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Tuesday, December 8, 2015


I posted this story before on my blog, then under the title THE ENGLISH DISEASE (you'll see why when you read it). I took it off my blog as I submitted it as an 'unpublished' story in a competition. It never got anywhere even though Noam Chomsky liked it. Now when reading George Monbiot in the Guardian on his take of the recent UK floods and the incomprehensible stupidity of the UK government not to deal with even basic remedial action like planting a few trees, I thought I would re-publish my little story in terms of 'climate change', just with minor changes in the dates/names used.


The following text fragment is on display at the Museum of Humans. It dates from approximately ten planetary years before the final demise of the human species. In the interest of authenticity the text was reconstructed in the dominant language of the time, namely English. The text, in digital format, was found in an area then known as New Zealand.

“New paragraph … as mentioned before when in 2015 a psycholinguist from the University of Auckland published a paper called The Consequences of Language Obsolescence in an obscure academic journal, there were only a few fellow travelers who nodded wisely. Yes, they had read it many times before, the dire warning of language species extinction, analogous to biological species extinction. Yes, they knew the simple analogy: while it might have been very economical to have just one species of tree for economical exploitation, there is the danger of some unknown disease wiping out the global plantations of Pinus radiata. Ipso facto, no more trees. Apso ficto, no more languages. Full stop.”

Now wait a minute, the uninitiated said. Scaremongering, the anti-climate and anti-language change proponents screamed. Not possible. How could a language like English disappear? Languages do not get affected by viruses (well, computer languages might!). Next you crazy lefty greenies telling us that degenerative TRUMP English ISIS the cause of all this non-existent climate change. In any case, in Orwellian 2015 it was considered a laughable proposition by new-speak, even by those who thought it quite possible that climate change might affect the earth adversely. Sure, the Maori language had been nearly wiped out, but weren’t there signs of a renaissance? Plus there were all these community languages in New Zealand. And English! English everywhere. The language of globalization. New Zealand was blessed to have native speakers of English, hence providing a sizable pool of teachers of English for those billions of people unlucky enough to have been brought up with a lesser tongue. Teaching English was a major industry. Worth millions if not billions. English as an ass-et.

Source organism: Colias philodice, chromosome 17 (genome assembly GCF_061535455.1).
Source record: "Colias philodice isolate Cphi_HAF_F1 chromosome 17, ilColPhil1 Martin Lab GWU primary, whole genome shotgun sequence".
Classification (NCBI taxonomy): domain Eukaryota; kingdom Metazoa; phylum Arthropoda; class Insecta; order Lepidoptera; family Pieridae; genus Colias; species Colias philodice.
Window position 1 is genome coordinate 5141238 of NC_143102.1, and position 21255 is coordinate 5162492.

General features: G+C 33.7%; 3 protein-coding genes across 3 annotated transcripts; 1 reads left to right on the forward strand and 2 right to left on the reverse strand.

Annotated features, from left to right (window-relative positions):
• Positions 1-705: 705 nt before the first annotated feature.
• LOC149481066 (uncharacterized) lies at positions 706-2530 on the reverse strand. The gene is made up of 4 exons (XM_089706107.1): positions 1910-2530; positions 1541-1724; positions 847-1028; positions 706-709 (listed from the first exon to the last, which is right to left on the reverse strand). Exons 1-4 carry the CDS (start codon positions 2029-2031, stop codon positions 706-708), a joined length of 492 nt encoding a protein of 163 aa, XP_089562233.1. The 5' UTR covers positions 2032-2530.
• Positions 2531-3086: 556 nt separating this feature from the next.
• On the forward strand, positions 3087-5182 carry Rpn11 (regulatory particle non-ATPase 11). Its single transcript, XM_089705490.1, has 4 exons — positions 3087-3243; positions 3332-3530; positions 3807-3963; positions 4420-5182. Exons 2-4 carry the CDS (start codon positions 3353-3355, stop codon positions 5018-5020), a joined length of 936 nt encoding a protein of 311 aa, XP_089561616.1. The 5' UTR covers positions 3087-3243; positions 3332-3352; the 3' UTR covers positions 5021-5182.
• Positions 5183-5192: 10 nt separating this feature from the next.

When in 2019 there was a sudden and dramatic increase in the incidence of a variant of Alzheimer’s Disease in the English speaking world with ageing populations, a noted Chomskyan neuro-linguist from MIT (not the one in Auckland) came up with the thesis that the disease was caused in part by a degeneration of the language capacity (an organ in the brain) which in turn was caused by English mental stresses which in turn were caused by modern life styles, etc, which in turn, etc, etc. Case studies seemed to provide evidence for the proposition. Most worrying of all was the high incidence of variant Alzheimer’s in English speakers in their thirties. For a while the mass media picked up the story and there was a popular debate on whether or not medical science had shot itself in the foot. Do we live longer only to lose our English minds faster? Even the old joke reappeared whereby English-speaking men, young and old, maintain erections with vast supplies of Viagra but cannot remember what for. Soon, of course, the debate was overtaken by other weather news. A gigantic tornado had wiped out large parts of Kansas City. Hundreds of thousands died. The drought in Australia had become so severe that a state of emergency had been declared and vast tracts of land were placed under the command of the military forces that regulated the remaining water supplies on behalf of water corporations. In the UK a 200-year flood event arrived first with a 10-year frequency and lately as an annual event. In New Zealand a 1,000-year flood covered most of Northland for weeks on end (the commonality of hundred year floods had necessitated upping the ante exponentially). 2019 was a bad year alright. Most people blamed it on the accelerating climate changes. Governments around the world scrambled to halt the decline. The New Zealand Parliament formed a grand government coalition and banned the use of private cars below 1,000 cc, private boats and private jets below 1,000 cc for private use. It became a national past time to define, refine and redefine ‘private use’. The working classes were forced to use scarce public transport, having to get up two hours earlier to go to work, waiting in long queues at bus and train stops. Public air traffic quadrupled. Air taxis became the favoured mode of transport for those with disposable incomes. Drunk flying and carnage in the skies became a bit of a problem. In 2020, however, there were hardly any new natural catastrophes of note, and the world and the transport and knowledge industries sighed a collective sigh of relief. Only the ongoing drought in Australia led to large-scale riots in the major cities which were forced to drastically reduce their water consumption. Civil unrest and civil wars continued at their usual level of intensity. The United States government and its armed forces, as usual, were fighting evil insurgencies in various vassal states and the mimicry of the Roman Empire extended to a Nero-type president incinerating a large part of Washington DC. The president blamed a barbarian group of evil extremists with headquarters in Barbados. All and sundry were nuked out of existence. It was later claimed that the president and his women had confused Barbados with Bavaria (both beginning bith b). The whole spectacle was a fantastic opportunity for a start-up interactive Internet service called Inferno.